The Houses of Monba People

Monba homes are two- or three-story, herringbone-shaped houses of wood with bamboo or straw roofs. The second and third floors are used for living quarters and the first for livestock. The middle storey is spacious, with the fireplace (other than the hearth) in the middle of the room, with a supported iron tripod which is used to cook rice and boil water. The room is furnished with a Tibetan-style clothes closet and a wooden case, which are used to store rice or clothing.

Pans, bowls and butter are put in a cupboard, bamboo furniture and production tools are put in the corners indoors, or hung from overhead beams. There are no beds in the room, and people sleep on the floor on Bainiu mats, covered with Tibetan carpet or quilt; they sleep with their clothes on. Among the Monba people in the east, there is a wooden stand at the right of the hearth and by the window when entering into the principal room. This is laid with cooking utensils or foodstuffs, such as a stone pan, an aluminum pan, bowls, bamboo scoop, packaged salt and fat, etc. This is the patriarch's seat, as he is responsible for cooking and distributing food. Brewing instruments are kept at the left of the hearth, where the housewife engages in her activities.

The upper corner of the wall is fully hung with horns and wolf's teeth that have been captured by hunters, and so on. The curved "Guodong" knives used by women for labor are put in a bamboo basket above the calabash and the "Guoda" hoes used by others for labor are put at the wall corner of the guest room or at the first small "Guopei" room upstairs. This small room is used for storing sundries and is where unmarried men or women live. It's also the where lovers meet lover. The waist knives and bows and arrows of hunters are hung on the wall at the left behind the principal room, or hung on the wood column of the principal room.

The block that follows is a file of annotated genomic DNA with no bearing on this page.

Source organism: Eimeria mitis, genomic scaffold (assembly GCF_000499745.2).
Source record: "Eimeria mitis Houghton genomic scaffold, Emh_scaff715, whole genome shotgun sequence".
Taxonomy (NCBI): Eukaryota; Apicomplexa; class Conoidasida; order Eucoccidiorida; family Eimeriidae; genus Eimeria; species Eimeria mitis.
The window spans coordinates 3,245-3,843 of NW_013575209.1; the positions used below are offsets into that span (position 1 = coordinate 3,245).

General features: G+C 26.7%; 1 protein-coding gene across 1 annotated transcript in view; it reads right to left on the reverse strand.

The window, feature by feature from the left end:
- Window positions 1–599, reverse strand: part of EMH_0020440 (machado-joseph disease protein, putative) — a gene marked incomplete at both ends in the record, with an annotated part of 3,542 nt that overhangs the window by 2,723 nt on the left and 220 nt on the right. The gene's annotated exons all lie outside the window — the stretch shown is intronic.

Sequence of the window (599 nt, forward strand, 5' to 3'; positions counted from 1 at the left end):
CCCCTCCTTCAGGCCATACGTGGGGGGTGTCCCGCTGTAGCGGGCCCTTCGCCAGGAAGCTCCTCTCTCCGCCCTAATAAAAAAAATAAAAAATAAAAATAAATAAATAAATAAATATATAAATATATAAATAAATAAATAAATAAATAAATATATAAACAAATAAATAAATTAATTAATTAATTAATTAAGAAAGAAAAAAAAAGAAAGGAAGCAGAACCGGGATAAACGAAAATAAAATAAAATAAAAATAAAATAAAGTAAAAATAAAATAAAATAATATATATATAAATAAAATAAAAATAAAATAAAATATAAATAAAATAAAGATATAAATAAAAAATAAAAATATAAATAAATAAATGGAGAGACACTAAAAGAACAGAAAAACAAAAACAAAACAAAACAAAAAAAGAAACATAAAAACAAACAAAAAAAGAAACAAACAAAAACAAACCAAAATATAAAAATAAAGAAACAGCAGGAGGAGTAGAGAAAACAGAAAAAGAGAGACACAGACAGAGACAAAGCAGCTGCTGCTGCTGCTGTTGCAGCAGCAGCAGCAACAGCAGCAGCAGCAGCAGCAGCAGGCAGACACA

Women's treasures, such as silver girdle, necklace, headwear Bazhu, coarse silk cloth, Gawu, and gold and silver hand adornments and so on, are put in a three-layer case (the outside layer is a finely woven vine case, the next a bamboo-woven case, and inside is the small bamboo case for putting articles); the case is put beside the treasure jar. There is no large-sized furniture such as wooden cabinet in the principal room among Monba people, which looks simple and spacious. There are no beds, and people sleep on floor. Fireplace is by the wall, and people sleep around it. Parents usually sleep at the left of the fireplace, children sleep in the middle, and married women sleep at the right of the fireplace and under the window. Guests usually stay in a guest room.

In the winter, "Suideng" weaved with bamboos is laid on the floor. It has five or six layers and is warm. In the summer, "Bada" weaved with banana peel is laid on the floor. It also has five or six layers but is cool. Some people also lay bearskins and wild ox skins as winter mattress. When a Benzong (county head), Caoben (district head) or Lama is received, two "Suideng" or "Bada" shall be laid as cushion. Other household items include pillows made of fine cut vine threads bundled into rectangles, with cloth put on them. Old clothes are sewn into a long bag, used to carry things chicken claw and hunting tools. Some people fold multilayer banana peel into rectangles as pillow or use palm tree fibers as pillow. Some people use square pieces of wood as pillows. In the summer, people sleep in their clothes. In the winter, they cover themselves with a double layer quilt made of two layers of handloomed cloth, Monba in high and cold villages are cover themselves with Tibetan quilts or more than one Tibetan garmens. In the hot summer, people burn argyi leaf in their rooms to keep mosquitoes away.

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